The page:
If you're out hiking in the Southwest United States or in northern Sonora, Mexico, beware of the Lytta magister, also called the "master blister beetle." These bright black and red-orange bugs can grow up to several inches long and often hang out—in groups of up to several dozen—in flowering desert plants like the brittlebush shrub. What makes this bug something you should avoid? Arizona State University's Ask a Biologist explains:
Few of us are tempted to pick up great big, black and orange beetles and this makes sense when you find master blister beetles. The "blister" in the name refers to the beetle's ability to pop a blood vessel in the joint of a leg, which causes the insect's yellowish blood to ooze out. The beetles do this only when they are upset. For example, when held firmly by a person. The blood is not only bad smelling, it's downright dangerous, capable of causing skin to blister painfully. If a bird or mouse were to try to eat a master blister beetle, the hungry animal would get a mouthful of the disgusting blood, which might cause it to think twice about finishing the beetle off.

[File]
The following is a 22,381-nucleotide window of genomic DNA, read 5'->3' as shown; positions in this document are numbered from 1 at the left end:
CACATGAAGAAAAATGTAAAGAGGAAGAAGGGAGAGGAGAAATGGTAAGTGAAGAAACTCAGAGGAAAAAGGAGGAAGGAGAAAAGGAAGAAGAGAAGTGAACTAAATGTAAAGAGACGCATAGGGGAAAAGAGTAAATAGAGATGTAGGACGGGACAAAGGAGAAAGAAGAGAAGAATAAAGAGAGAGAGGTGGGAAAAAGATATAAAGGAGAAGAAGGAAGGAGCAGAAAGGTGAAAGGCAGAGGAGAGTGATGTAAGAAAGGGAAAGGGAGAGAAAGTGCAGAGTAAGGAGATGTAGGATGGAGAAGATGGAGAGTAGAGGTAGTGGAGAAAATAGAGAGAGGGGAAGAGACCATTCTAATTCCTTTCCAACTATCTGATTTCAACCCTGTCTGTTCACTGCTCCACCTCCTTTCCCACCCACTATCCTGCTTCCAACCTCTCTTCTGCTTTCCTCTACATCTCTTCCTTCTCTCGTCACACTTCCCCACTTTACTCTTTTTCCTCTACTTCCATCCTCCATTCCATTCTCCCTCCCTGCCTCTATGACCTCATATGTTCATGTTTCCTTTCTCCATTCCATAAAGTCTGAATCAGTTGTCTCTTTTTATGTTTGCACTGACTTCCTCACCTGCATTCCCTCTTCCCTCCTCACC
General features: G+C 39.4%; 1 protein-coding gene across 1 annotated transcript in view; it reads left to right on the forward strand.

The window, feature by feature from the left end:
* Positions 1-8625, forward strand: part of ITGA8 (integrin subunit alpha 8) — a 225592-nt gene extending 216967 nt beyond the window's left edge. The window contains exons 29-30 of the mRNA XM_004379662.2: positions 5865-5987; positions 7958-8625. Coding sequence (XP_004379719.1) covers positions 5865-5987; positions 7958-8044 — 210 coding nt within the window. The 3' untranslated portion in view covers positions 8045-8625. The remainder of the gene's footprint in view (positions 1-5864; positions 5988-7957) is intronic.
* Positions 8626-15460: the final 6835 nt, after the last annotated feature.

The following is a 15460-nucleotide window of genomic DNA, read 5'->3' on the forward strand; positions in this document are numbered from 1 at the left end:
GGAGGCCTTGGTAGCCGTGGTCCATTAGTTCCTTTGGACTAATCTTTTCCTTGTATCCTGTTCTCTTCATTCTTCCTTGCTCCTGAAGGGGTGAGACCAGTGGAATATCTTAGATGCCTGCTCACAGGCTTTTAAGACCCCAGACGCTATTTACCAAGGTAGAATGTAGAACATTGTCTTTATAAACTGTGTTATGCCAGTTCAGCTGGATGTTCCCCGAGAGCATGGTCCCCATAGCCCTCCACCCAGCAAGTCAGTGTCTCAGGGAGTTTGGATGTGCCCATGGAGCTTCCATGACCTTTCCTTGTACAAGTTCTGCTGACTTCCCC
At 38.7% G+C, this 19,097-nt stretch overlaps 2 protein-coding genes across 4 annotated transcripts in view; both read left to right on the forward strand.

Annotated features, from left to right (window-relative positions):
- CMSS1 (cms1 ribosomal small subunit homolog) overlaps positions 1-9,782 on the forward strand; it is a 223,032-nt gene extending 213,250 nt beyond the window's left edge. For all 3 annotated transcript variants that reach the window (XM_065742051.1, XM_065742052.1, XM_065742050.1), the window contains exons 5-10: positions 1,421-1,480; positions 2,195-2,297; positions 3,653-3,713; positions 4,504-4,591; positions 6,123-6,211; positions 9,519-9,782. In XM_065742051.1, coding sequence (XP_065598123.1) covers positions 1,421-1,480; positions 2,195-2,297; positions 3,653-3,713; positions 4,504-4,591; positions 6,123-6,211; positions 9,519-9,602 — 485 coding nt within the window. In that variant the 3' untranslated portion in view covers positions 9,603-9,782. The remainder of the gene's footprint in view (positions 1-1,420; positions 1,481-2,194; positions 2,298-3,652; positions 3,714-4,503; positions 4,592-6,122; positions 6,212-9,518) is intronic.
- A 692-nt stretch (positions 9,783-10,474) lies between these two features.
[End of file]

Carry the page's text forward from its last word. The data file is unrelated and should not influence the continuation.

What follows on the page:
Bug Guide provides more information about the bugs, including photos are details about where they're found (California, Arizona, Utah, and Nevada in the United States, and northwest Sonora in Mexico).
The video I'm including shows a closeup of blister beetles mating while foraging for greens (what good multitaskers they are!). It was filmed in the Anza-Borrego Desert, California, and uploaded to the YouTube channel "Road."